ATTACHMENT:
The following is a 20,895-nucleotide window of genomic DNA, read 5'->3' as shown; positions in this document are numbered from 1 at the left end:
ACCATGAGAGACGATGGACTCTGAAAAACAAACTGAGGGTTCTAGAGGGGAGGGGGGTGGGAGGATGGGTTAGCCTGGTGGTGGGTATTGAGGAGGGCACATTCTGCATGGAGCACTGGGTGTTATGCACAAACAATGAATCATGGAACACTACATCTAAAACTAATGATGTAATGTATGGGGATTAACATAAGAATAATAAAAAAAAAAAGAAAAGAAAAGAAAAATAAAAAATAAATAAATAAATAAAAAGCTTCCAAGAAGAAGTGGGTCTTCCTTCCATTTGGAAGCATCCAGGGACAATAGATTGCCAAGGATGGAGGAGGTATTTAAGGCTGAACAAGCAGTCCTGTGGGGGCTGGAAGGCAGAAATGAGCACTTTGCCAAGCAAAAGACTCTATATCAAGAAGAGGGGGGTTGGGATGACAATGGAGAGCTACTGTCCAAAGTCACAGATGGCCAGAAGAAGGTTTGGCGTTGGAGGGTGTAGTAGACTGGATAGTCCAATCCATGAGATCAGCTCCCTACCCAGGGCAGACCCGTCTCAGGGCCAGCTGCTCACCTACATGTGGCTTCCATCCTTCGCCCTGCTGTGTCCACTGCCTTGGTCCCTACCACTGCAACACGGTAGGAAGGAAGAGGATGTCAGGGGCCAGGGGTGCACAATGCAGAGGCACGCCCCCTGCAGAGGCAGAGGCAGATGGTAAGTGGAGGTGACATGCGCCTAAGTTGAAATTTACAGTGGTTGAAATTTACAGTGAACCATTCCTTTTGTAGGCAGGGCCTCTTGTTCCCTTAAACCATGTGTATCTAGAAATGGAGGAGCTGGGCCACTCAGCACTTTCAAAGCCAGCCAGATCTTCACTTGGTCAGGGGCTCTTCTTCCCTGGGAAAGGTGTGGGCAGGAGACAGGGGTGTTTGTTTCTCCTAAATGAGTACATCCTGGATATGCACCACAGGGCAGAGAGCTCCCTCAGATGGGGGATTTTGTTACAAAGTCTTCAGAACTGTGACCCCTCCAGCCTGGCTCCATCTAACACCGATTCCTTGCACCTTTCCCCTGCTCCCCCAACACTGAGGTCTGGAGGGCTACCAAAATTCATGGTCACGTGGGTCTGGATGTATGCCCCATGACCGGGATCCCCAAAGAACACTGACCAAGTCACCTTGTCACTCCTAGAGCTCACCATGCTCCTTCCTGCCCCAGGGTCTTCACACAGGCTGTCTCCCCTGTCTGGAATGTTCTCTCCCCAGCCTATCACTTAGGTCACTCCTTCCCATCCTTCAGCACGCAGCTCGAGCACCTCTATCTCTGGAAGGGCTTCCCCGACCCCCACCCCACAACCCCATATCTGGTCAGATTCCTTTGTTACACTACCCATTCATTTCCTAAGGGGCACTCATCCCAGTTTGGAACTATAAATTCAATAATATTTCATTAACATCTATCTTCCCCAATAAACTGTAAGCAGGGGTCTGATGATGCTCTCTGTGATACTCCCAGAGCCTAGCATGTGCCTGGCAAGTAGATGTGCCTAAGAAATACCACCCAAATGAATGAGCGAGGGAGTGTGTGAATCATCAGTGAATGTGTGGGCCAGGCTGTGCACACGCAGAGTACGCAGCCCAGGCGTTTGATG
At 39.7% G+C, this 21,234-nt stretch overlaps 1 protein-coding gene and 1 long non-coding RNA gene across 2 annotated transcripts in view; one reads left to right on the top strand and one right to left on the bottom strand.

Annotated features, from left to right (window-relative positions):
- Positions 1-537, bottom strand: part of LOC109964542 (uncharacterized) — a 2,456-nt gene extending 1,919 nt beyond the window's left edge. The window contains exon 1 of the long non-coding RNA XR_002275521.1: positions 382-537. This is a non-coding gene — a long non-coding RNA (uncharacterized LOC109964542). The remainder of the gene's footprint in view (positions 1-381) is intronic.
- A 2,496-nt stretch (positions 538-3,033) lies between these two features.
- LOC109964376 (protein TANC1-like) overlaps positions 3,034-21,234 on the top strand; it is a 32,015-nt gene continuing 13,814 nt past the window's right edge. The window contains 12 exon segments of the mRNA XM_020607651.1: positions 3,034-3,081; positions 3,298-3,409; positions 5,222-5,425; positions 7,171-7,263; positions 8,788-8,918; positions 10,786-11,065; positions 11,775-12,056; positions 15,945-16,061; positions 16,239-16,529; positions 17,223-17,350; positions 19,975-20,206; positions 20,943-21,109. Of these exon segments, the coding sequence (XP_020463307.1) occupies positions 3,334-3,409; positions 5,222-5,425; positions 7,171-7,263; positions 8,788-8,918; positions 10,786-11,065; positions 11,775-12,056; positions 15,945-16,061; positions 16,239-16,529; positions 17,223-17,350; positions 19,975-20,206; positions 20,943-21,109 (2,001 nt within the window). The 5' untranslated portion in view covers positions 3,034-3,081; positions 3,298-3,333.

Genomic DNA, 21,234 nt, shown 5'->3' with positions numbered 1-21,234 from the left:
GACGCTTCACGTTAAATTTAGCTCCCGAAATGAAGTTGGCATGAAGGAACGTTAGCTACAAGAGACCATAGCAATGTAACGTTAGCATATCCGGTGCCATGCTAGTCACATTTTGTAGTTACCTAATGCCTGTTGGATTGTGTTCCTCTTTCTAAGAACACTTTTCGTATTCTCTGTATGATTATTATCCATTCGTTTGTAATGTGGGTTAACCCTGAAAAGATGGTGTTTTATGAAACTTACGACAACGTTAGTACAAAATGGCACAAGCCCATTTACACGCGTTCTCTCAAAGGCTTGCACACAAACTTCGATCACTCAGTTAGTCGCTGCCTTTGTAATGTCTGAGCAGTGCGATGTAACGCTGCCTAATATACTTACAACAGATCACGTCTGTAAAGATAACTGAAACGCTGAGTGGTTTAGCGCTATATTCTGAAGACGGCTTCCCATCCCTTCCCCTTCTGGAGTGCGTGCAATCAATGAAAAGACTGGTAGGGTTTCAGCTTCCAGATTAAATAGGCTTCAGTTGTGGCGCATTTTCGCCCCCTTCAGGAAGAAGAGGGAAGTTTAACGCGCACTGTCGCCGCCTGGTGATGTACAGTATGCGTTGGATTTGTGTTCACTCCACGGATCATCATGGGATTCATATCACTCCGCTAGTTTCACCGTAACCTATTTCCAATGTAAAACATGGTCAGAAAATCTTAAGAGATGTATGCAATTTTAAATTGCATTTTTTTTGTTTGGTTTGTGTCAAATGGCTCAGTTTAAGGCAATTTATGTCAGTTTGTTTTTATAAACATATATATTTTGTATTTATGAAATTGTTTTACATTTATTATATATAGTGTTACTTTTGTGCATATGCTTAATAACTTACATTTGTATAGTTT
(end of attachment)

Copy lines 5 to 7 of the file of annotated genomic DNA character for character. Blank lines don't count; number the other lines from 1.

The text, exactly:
- Positions 1-537, bottom strand: part of LOC109964542 (uncharacterized) — a 2,456-nt gene extending 1,919 nt beyond the window's left edge. The window contains exon 1 of the long non-coding RNA XR_002275521.1: positions 382-537. This is a non-coding gene — a long non-coding RNA (uncharacterized LOC109964542). The remainder of the gene's footprint in view (positions 1-381) is intronic.
- A 2,496-nt stretch (positions 538-3,033) lies between these two features.
- LOC109964376 (protein TANC1-like) overlaps positions 3,034-21,234 on the top strand; it is a 32,015-nt gene continuing 13,814 nt past the window's right edge. The window contains 12 exon segments of the mRNA XM_020607651.1: positions 3,034-3,081; positions 3,298-3,409; positions 5,222-5,425; positions 7,171-7,263; positions 8,788-8,918; positions 10,786-11,065; positions 11,775-12,056; positions 15,945-16,061; positions 16,239-16,529; positions 17,223-17,350; positions 19,975-20,206; positions 20,943-21,109. Of these exon segments, the coding sequence (XP_020463307.1) occupies positions 3,334-3,409; positions 5,222-5,425; positions 7,171-7,263; positions 8,788-8,918; positions 10,786-11,065; positions 11,775-12,056; positions 15,945-16,061; positions 16,239-16,529; positions 17,223-17,350; positions 19,975-20,206; positions 20,943-21,109 (2,001 nt within the window). The 5' untranslated portion in view covers positions 3,034-3,081; positions 3,298-3,333.